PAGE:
The tutorial presented novel computational analytic methods capable of unlocking the human knowledge that’s been documented and archived in the unstructured text of hundreds of millions of scientific publications to extend scientific discovery beyond human capacity, and ways to automate experimental knowledge generation. The instructors explored pathways for visualizing and comprehending knowledge propagation, evolution, and assessment of scientific research fronts, data-based hypothesis generation and methods for quantifying research impact within the scientific community and beyond.
All three parts of this tutorial are available for free viewing via MRS OnDemand:
Part I | Part II | Part III
8:30 am – 10:00 am—Part I: Ichiro Takeuchi
Ichiro Takeuchi discussed the use of informatics techniques to effectively handle, visualize and analyze the large amount of data that are generated from the combinatorial experiments and potential of data mining of publications to establish knowledge-driven research paradigms. In addition to use of multivariate statistical analysis and machine learning techniques, the need for text-based knowledge extraction for further progress was discussed.
10:00 am – 10:30 am—Break
10:30 am – 12:00 pm—Part II: Rama Vasudevan
Rama Vasudevan introduced the arguments for the need for text analysis in the field of materials growth and focused on a specific use case of text mining of papers on epitaxial thin films of complex oxides, for determination of growth conditions-functional property relationships. An open source annotation tool is modified for this purpose, using regular expressions on text from selected papers to automatically annotate text associated with growth conditions and functional properties. Via the use of crowd sourcing, the annotations are checked and matched with the materials of interest, to populate a database containing information on the type of material grown, the substrate, growth conditions and functional property information. The methods shown here are general, and can be applied to a wide variety of growth methods and material types.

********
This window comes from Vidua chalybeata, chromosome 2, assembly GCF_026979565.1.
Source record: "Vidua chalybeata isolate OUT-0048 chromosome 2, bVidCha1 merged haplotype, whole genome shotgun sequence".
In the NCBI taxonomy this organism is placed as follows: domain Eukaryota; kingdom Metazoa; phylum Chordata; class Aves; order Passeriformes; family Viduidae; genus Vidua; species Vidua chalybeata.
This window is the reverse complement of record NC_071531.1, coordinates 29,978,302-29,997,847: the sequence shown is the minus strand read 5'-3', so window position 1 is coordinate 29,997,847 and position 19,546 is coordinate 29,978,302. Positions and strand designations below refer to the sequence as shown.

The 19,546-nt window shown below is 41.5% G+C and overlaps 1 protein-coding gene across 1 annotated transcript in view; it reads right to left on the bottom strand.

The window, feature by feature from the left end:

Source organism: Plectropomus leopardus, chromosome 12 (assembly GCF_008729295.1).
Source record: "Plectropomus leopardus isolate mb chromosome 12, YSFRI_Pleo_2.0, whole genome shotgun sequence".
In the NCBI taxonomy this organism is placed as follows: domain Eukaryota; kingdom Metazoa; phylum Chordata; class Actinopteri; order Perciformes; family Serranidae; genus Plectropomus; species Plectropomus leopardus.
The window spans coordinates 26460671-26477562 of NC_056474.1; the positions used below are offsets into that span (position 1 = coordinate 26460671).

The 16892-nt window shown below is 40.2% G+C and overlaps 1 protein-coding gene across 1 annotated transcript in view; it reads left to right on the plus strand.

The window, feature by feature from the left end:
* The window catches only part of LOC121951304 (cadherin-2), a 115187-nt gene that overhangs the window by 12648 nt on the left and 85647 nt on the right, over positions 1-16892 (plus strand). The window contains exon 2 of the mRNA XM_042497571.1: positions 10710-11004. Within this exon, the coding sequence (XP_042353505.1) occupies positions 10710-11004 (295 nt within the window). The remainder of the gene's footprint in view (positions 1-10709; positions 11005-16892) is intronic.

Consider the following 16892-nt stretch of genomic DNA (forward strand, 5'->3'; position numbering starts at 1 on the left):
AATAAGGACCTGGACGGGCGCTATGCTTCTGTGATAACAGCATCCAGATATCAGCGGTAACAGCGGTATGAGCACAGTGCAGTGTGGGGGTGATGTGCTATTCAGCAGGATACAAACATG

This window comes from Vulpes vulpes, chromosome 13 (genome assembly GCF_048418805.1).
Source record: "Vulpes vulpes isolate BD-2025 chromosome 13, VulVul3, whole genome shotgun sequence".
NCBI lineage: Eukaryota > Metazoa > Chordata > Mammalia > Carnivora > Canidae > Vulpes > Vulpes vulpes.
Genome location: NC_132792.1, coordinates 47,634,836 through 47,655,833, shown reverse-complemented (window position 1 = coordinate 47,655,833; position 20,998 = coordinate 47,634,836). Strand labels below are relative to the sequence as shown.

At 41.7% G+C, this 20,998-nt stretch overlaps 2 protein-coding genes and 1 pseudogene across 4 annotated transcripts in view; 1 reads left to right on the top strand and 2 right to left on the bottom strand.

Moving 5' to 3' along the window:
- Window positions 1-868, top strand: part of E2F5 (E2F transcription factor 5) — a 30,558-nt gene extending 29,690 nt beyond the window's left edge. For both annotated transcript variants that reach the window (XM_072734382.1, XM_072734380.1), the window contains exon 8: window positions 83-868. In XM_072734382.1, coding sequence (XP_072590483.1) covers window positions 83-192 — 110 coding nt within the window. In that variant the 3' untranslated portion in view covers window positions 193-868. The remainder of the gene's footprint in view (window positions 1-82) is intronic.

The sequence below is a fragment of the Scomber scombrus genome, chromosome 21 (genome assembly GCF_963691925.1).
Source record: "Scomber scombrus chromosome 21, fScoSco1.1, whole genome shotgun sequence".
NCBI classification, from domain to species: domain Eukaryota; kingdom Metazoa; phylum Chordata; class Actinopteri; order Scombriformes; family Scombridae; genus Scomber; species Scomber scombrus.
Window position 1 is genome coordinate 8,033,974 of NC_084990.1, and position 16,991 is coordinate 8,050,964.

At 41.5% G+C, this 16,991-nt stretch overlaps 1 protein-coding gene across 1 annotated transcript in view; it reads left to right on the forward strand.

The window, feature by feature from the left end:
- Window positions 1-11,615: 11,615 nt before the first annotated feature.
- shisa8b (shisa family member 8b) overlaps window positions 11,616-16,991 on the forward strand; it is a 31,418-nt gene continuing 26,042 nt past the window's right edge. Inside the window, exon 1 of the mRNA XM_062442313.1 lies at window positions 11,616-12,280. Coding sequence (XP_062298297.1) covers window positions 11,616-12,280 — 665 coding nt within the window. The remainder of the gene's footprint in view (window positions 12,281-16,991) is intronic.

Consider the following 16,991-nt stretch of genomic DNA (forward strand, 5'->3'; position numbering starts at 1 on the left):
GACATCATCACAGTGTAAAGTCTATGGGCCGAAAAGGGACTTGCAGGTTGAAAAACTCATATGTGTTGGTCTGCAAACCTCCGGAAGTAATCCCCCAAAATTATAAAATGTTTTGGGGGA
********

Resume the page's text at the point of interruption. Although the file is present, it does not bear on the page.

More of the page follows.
12:00 pm – 1:30 pm—Break
1:30 pm – 2:30 pm—Part III: Justin Fessler
Justin Fessler introduced the natural language processing tools of IBM Watson. Through an exploration of specific test cases, he showed how natural language processing afforded by Watson can be utilized to determine latent connections between different data, identify trends and suggest links between disparate domains. These tools can be useful to both existing researchers in fields as well as newcomers, to quickly explore the domain.
2:30 pm - 3:00 pm—Open Discussion